Aug 8, 2018

National deficit grew 20% last year, partially due to Trump tax cuts

Photo: Chris Kleponis/Pool via Getty Images

The U.S. national deficit grew by 20% ($75 billion) over the past year, according to the latest report by the Congressional Budget Office, partially due to Trump's tax cuts as well as increased national spending.

Between the lines: Axios' Jonathan Swan has reported that there has been an ongoing tussle between debt-loving President Trump and his penny-pinching Budget Director Mick Mulvaney. Mulvaney has been privately pushing Trump to get more aggressive about cutting spending, but debt and deficits have, so far, only ballooned under Trump.

By the numbers:

  • Spending is up by $143 billion (4%) from last year.
  • 2018 saw a $66-billion drop in corporate taxes, largely due to Trump's newest tax policy, according to the CBO.
  • Revenue from individual income taxes, however, grew more than expected because of economic growth and wage increases, according to the CBO. But the growth was not nearly enough to compensate for increased spending.
  • The deficit, which is now at $685 billion, is expected to reach $793 billion by the end of the year and come close to $1 trillion next year.

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U.S. and Taliban sign peace deal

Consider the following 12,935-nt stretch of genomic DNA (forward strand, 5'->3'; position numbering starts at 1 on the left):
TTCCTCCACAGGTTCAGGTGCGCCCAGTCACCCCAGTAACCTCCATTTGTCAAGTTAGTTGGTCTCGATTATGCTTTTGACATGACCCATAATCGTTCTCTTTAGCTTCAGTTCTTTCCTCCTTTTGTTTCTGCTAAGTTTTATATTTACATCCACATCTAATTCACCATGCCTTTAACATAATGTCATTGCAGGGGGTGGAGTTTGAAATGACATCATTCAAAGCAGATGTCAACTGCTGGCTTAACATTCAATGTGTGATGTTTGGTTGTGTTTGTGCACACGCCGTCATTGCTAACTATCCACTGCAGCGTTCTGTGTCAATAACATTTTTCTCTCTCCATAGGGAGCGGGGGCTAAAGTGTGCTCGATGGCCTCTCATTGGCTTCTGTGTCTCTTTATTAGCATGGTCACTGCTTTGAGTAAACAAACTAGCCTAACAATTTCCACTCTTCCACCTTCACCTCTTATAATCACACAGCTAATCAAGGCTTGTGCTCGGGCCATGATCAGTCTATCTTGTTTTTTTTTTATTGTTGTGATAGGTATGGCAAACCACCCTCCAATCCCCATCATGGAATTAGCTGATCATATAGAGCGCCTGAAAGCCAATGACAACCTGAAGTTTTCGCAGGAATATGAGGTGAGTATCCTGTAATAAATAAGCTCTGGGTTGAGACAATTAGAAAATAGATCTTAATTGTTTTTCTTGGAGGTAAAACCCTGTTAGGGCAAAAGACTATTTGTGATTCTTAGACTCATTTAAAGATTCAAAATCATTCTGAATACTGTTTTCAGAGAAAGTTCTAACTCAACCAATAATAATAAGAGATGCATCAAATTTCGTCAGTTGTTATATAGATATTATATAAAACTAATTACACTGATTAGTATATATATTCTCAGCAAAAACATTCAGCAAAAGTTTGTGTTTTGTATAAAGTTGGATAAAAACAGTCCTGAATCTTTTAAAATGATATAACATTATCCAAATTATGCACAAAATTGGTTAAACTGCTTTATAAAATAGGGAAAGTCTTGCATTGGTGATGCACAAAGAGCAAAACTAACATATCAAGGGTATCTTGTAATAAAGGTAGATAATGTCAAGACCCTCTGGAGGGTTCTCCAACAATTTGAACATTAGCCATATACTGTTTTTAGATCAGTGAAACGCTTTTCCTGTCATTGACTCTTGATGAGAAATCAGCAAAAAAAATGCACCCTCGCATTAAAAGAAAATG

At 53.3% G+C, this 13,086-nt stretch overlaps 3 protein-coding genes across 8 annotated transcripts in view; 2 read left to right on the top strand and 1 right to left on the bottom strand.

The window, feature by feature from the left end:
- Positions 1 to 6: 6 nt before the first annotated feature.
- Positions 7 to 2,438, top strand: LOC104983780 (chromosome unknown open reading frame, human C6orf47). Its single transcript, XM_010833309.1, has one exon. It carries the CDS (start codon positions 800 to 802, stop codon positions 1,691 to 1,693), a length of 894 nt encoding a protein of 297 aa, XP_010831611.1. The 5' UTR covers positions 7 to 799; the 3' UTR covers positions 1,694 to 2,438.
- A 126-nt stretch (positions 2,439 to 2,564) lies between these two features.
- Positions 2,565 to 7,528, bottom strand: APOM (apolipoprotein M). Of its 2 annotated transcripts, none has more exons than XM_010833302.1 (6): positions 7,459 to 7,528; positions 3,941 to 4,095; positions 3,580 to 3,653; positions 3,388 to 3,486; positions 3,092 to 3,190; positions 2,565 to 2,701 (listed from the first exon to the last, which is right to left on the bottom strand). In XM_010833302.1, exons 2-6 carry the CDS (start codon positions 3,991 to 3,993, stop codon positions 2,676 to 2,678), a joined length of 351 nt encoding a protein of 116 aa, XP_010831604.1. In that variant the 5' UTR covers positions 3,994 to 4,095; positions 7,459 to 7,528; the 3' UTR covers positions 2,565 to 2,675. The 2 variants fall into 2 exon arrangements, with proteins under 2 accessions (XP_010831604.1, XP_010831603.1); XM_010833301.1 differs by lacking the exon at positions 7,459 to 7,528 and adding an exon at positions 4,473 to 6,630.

US Special Representative for Afghanistan Reconciliation Zalmay Khalilzad (L) and Taliban co-founder Mullah Abdul Ghani Baradar (R) sign a peace agreement during a ceremony in Qatar. Photo: Giuseppe Cacace/AFP via Getty Images

The United States signed a peace deal with the Taliban in Doha, Qatar on Saturday after over a year of off-and-on negotiations, The New York Times reports.

Why it matters: The signing of the deal officially begins the process of ending the United States' longest war, which has spanned nearly two decades. The agreement sets a timetable for the U.S. to pull its remaining 13,000 troops out of Afghanistan, per the Times, but is contingent on the Taliban's completion of commitments, including breaking ties with international terrorist groups, such as al Qaeda.

Biden bets it all on South Carolina

Illustration: Eniola Odetunde/Axios

COLUMBIA, S.C. — Most Joe Biden admirers Axios interviewed in South Carolina, where he's vowed to win today's primary, said they're unfazed by his embarrassing losses in Iowa, New Hampshire and Nevada.

Why it matters: Biden has bet it all on South Carolina to position himself as the best alternative to Bernie Sanders — his "good buddy," he tells voters before skewering Sanders' record and ideas.

Coronavirus updates: Market ends worst week since financial crisis

Data: The Center for Systems Science and Engineering at Johns Hopkins, the CDC, and China's Health Ministry. Note: China numbers are for the mainland only and U.S. numbers include repatriated citizens.

The stock market ended its worst week since the financial crisis, prompting the Fed to release a statement. Meanwhile, the WHO warned that countries are losing their chance to contain the novel coronavirus and raised its global risk assessment to "very high" Friday.

The big picture: COVID-19 has killed more than 2,860 people and infected more than 84,000 others in over 60 countries and territories outside the epicenter in mainland China. The number of new cases reported outside China now exceed those inside the country.

Go deeperArrowUpdated 13 hours ago - Health